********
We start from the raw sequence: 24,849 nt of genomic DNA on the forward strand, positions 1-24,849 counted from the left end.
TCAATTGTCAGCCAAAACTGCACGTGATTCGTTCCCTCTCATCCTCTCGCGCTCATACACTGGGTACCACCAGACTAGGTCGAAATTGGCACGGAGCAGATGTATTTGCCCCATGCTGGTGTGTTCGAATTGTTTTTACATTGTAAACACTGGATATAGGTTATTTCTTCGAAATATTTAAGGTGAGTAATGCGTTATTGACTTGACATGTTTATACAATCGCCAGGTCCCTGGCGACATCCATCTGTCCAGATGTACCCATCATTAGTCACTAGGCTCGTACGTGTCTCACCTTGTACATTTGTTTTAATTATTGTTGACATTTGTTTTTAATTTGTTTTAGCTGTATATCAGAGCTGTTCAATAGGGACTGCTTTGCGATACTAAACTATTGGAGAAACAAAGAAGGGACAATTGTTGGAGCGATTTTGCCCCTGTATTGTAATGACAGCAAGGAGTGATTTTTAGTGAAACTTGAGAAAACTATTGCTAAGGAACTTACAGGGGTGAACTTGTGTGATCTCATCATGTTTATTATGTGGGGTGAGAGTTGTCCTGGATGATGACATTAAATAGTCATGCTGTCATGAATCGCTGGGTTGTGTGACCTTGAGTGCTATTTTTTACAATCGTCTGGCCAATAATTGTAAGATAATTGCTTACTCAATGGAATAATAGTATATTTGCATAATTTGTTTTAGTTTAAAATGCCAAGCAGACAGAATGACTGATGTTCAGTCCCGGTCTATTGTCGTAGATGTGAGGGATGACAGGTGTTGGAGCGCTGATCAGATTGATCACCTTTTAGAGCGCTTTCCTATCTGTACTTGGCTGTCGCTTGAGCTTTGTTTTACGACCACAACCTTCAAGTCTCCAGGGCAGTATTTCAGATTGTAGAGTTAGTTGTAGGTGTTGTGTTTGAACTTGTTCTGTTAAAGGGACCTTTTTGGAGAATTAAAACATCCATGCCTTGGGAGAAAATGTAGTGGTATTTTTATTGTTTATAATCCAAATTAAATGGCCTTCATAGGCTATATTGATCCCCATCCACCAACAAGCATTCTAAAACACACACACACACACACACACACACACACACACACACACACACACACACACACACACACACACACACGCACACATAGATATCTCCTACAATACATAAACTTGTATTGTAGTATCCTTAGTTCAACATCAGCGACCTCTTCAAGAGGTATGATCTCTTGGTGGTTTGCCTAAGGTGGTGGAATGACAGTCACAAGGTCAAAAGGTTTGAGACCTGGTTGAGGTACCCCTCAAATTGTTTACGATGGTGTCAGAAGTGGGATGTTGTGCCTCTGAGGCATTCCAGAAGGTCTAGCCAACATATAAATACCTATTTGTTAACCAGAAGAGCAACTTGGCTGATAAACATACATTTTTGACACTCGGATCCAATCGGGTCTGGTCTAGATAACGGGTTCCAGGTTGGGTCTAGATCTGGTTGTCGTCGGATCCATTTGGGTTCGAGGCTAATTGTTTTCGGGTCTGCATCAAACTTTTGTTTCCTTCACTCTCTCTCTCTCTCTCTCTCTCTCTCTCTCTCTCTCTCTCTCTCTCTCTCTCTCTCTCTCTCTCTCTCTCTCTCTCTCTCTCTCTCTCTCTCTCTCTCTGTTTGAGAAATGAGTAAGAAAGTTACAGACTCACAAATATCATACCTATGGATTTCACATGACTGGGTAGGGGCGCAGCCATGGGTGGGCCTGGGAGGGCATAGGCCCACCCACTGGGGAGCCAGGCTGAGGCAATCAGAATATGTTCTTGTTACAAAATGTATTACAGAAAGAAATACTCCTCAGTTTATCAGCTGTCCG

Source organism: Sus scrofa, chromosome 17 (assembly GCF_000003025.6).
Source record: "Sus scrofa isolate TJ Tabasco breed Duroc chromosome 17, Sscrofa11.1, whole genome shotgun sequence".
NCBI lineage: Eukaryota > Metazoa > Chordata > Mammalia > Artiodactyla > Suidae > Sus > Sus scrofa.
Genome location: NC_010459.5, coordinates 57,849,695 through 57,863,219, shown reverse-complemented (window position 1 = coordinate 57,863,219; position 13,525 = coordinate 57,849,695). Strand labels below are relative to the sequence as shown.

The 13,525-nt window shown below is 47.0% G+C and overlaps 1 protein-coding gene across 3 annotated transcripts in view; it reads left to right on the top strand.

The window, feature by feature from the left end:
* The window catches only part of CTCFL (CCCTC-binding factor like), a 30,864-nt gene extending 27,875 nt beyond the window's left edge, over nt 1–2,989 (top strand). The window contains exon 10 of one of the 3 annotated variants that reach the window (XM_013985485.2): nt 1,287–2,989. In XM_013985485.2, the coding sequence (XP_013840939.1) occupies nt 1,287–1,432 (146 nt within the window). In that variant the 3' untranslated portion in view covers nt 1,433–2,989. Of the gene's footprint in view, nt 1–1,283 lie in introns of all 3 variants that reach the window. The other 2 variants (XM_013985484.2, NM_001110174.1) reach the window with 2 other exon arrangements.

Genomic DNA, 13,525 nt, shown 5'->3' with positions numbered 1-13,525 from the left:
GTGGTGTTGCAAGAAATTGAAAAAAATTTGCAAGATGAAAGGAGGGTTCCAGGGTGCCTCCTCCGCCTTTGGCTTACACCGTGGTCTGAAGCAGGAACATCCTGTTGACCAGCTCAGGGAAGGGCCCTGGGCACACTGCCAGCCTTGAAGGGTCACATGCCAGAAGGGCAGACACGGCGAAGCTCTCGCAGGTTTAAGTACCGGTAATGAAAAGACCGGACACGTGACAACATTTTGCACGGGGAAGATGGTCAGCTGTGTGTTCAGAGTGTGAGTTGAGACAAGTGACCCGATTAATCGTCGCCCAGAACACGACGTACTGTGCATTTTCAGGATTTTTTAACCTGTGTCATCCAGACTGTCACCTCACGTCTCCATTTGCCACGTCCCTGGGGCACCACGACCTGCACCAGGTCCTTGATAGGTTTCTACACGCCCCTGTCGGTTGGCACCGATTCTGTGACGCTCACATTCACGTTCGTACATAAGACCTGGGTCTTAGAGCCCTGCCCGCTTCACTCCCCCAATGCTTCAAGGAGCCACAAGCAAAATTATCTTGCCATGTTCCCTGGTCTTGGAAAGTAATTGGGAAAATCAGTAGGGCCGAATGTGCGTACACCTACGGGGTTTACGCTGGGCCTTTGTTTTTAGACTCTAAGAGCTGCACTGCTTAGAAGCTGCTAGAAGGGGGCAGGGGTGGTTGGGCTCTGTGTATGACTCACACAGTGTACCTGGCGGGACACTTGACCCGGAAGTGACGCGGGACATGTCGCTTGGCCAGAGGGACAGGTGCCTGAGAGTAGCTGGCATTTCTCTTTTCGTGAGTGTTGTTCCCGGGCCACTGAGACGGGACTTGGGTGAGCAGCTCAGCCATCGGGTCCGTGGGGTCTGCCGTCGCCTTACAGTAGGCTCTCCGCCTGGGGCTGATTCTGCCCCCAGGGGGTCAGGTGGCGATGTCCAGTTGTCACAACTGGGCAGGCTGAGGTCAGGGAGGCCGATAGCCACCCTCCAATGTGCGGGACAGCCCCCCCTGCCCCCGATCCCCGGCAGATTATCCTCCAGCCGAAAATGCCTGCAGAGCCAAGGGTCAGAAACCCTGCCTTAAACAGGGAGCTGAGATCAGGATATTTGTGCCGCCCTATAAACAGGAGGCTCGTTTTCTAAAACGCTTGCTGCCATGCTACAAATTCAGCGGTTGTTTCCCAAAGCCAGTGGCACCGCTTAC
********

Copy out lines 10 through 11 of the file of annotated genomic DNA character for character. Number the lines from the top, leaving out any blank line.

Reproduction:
Genomic DNA, 13,525 nt, shown 5'->3' with positions numbered 1-13,525 from the left:
GTGGTGTTGCAAGAAATTGAAAAAAATTTGCAAGATGAAAGGAGGGTTCCAGGGTGCCTCCTCCGCCTTTGGCTTACACCGTGGTCTGAAGCAGGAACATCCTGTTGACCAGCTCAGGGAAGGGCCCTGGGCACACTGCCAGCCTTGAAGGGTCACATGCCAGAAGGGCAGACACGGCGAAGCTCTCGCAGGTTTAAGTACCGGTAATGAAAAGACCGGACACGTGACAACATTTTGCACGGGGAAGATGGTCAGCTGTGTGTTCAGAGTGTGAGTTGAGACAAGTGACCCGATTAATCGTCGCCCAGAACACGACGTACTGTGCATTTTCAGGATTTTTTAACCTGTGTCATCCAGACTGTCACCTCACGTCTCCATTTGCCACGTCCCTGGGGCACCACGACCTGCACCAGGTCCTTGATAGGTTTCTACACGCCCCTGTCGGTTGGCACCGATTCTGTGACGCTCACATTCACGTTCGTACATAAGACCTGGGTCTTAGAGCCCTGCCCGCTTCACTCCCCCAATGCTTCAAGGAGCCACAAGCAAAATTATCTTGCCATGTTCCCTGGTCTTGGAAAGTAATTGGGAAAATCAGTAGGGCCGAATGTGCGTACACCTACGGGGTTTACGCTGGGCCTTTGTTTTTAGACTCTAAGAGCTGCACTGCTTAGAAGCTGCTAGAAGGGGGCAGGGGTGGTTGGGCTCTGTGTATGACTCACACAGTGTACCTGGCGGGACACTTGACCCGGAAGTGACGCGGGACATGTCGCTTGGCCAGAGGGACAGGTGCCTGAGAGTAGCTGGCATTTCTCTTTTCGTGAGTGTTGTTCCCGGGCCACTGAGACGGGACTTGGGTGAGCAGCTCAGCCATCGGGTCCGTGGGGTCTGCCGTCGCCTTACAGTAGGCTCTCCGCCTGGGGCTGATTCTGCCCCCAGGGGGTCAGGTGGCGATGTCCAGTTGTCACAACTGGGCAGGCTGAGGTCAGGGAGGCCGATAGCCACCCTCCAATGTGCGGGACAGCCCCCCCTGCCCCCGATCCCCGGCAGATTATCCTCCAGCCGAAAATGCCTGCAGAGCCAAGGGTCAGAAACCCTGCCTTAAACAGGGAGCTGAGATCAGGATATTTGTGCCGCCCTATAAACAGGAGGCTCGTTTTCTAAAACGCTTGCTGCCATGCTACAAATTCAGCGGTTGTTTCCCAAAGCCAGTGGCACCGCTTAC